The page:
Photo By AyshanASLAN
During a videoconference with Azerbaijani Minister of Culture Anar Karimov on January 5, Azerbaijani President Ilham Aliyev stated that after demining the Fuzuli district, which was returned to Azerbaijan following the 2020 Nagorno-Karabakh war, an international airport would be constructed. Nine months later, on September 5, 2021, Azerbaijan Airlines’ ‘Karabakh’ aircraft conducted the first flight, landing at the Fuzuli International Airport after a 35-minute journey from the Baku airport.
Although the airport is only approximately 95% complete, the construction of an international airport in less than a year represents how restoring the cities damaged during thirty years of occupation is a top priority on the domestic policy agenda.
Authorities have ambitious plans for reconstruction efforts in the territories brought back under the country’s control through the 2020 war. Through the construction of transportation infrastructure, including the Fuzuli airport, the Azerbaijani government is seeking to transform these territories into centers of industry and tourism. There are plans to construct an industrial center in Aghdam, a logistics and trade center in Jabrayil, a culture and tourism center in Shusha, and an additional tourism center in Kalbajar. There is also a particular interest in constructing ‘smart cities’ that are powered by renewable energy, harvesting the hydroelectric, solar, and wind energy potential of the region.
Although an airport was constructed in less than a year, not all restoration efforts can be completed with alacrity. Many challenges to Azerbaijan’s reconstruction efforts persist, leaving many displaced individuals still wondering when they can return to their homes.
One of the most pressing issues for the Azerbaijani government in the post-war environment has been the issue of landmines. After months of denying the existence of maps showing the location of landmines, Armenia handed over maps showing the location of approximately 100,000 landmines in the Aghdam region in exchange for 15 Armenian prisoners of war. In an interview after the signing of the ceasefire agreement, the head of the Azerbaijan National Agency for Mine Action (ANAMA) Idris Ismayilov stated that it would take ten years to fully demine the territories reclaimed by Azerbaijan, and three to five years for displaced individuals to safely return to their homelands.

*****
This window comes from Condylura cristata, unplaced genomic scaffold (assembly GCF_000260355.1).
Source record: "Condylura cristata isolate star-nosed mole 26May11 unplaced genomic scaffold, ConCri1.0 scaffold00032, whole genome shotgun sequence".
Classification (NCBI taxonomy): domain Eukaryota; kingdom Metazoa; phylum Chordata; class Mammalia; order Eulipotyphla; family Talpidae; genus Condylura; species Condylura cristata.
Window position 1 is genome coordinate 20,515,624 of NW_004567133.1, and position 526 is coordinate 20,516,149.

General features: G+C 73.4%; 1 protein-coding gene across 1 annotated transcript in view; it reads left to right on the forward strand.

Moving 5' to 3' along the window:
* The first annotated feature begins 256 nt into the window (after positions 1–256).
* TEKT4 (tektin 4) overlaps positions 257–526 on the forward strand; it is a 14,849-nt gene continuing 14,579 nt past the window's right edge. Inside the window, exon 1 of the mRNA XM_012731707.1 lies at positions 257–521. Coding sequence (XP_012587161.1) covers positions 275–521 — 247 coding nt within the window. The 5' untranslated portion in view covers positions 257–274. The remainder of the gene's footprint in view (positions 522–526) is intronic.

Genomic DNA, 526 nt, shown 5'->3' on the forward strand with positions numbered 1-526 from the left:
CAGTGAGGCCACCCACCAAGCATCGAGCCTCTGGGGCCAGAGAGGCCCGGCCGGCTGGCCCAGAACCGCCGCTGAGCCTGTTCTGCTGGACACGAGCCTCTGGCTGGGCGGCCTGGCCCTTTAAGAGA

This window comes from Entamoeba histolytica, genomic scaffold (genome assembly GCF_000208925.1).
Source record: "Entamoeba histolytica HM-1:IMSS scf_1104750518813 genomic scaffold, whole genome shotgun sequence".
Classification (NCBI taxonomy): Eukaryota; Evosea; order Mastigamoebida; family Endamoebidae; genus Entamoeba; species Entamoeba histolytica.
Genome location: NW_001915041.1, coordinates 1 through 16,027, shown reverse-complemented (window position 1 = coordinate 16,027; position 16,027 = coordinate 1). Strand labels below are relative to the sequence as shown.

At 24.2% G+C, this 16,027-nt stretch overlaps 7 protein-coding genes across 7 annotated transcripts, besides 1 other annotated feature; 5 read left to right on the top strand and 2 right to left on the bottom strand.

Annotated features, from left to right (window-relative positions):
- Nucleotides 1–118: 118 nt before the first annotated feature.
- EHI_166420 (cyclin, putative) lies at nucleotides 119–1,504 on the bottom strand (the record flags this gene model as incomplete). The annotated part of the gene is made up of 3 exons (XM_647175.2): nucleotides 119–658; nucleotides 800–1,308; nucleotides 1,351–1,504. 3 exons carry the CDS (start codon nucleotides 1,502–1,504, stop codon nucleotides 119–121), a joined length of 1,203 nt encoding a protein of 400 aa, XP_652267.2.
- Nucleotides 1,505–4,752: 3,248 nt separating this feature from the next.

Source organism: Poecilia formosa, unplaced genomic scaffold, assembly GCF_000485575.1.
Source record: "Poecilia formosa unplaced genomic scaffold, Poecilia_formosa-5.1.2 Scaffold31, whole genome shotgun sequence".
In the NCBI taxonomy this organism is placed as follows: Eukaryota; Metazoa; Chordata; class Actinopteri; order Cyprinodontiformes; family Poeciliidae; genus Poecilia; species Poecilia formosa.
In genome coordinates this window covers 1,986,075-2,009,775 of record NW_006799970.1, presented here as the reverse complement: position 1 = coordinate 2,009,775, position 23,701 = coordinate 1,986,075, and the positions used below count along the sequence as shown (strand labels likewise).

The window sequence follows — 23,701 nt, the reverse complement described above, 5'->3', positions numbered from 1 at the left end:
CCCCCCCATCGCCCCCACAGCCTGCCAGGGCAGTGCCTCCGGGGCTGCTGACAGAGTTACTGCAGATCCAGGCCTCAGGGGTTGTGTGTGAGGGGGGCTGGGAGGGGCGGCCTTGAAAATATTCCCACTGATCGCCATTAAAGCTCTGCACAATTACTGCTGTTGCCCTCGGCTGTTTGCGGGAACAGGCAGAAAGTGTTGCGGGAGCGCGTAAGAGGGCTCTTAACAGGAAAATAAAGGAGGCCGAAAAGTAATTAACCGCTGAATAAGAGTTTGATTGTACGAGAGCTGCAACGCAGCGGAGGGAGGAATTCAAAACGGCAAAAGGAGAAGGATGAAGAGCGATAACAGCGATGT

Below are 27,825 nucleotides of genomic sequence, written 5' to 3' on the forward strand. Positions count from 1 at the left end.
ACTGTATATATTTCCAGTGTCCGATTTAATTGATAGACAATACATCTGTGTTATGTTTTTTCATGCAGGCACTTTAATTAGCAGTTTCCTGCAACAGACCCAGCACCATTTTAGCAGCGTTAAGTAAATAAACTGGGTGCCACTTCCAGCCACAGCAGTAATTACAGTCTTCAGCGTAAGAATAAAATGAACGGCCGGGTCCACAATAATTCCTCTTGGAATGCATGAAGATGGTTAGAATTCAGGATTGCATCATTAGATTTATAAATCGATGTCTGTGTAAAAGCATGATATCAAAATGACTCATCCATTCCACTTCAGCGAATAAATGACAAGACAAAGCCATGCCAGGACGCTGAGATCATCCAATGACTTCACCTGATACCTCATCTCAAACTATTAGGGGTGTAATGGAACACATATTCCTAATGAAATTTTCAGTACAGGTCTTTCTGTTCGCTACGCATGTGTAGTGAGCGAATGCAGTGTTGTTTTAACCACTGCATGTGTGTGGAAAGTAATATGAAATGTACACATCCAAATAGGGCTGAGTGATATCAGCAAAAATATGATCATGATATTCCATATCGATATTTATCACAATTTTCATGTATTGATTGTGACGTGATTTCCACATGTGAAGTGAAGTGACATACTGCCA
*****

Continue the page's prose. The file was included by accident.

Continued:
It is also important to consider the cost of these restoration efforts. According to data released by Azerbaijan’s State Statistical Committee, 74,901,200 AZN (approximately 44 million USD) was spent on construction work in Fuzuli, with nearly 200 million AZN (approximately 118 million USD) spent on projects in Zangilan, Kalbajar, Jabrayil, Aghdam, Lachin, and Shusha. Following the signing of the ceasefire agreement in November 2020, President Aliyev stated that Azerbaijan would file lawsuits through a variety of international channels demanding compensation from Armenia for damages to its territories. The Azerbaijani government estimates the damage to exceed 50 billion USD, but so far, the pursuit of reparations has been unsuccessful.
The emphasis that the Azerbaijani government is putting on reconstruction efforts is a positive signal for those displaced from their homes in these regions. According to the UN High Commissioner for Refugees (UNHCR), Azerbaijan is home to more than 600,000 internally displaced persons (IDPs). Unfortunately, while IDPs have been waiting to return to their homes, numerous civilian deaths and injuries have been reported as displaced individuals have attempted to return to the areas they fled from during the first Karabakh war before the completion of demining activities. Despite some early successes, many of the issues in the territories regained in the 2020 war are far from being resolved. It should also be noted that the investments in these regions should not just benefit Azerbaijan, but the entire region. Further dialogue is necessary for the normalization of relations between Armenia and Azerbaijan, but pairing improved relations with infrastructure investments could lead to economic benefits for both countries, benefitting both populations and contributing to greater regional stability.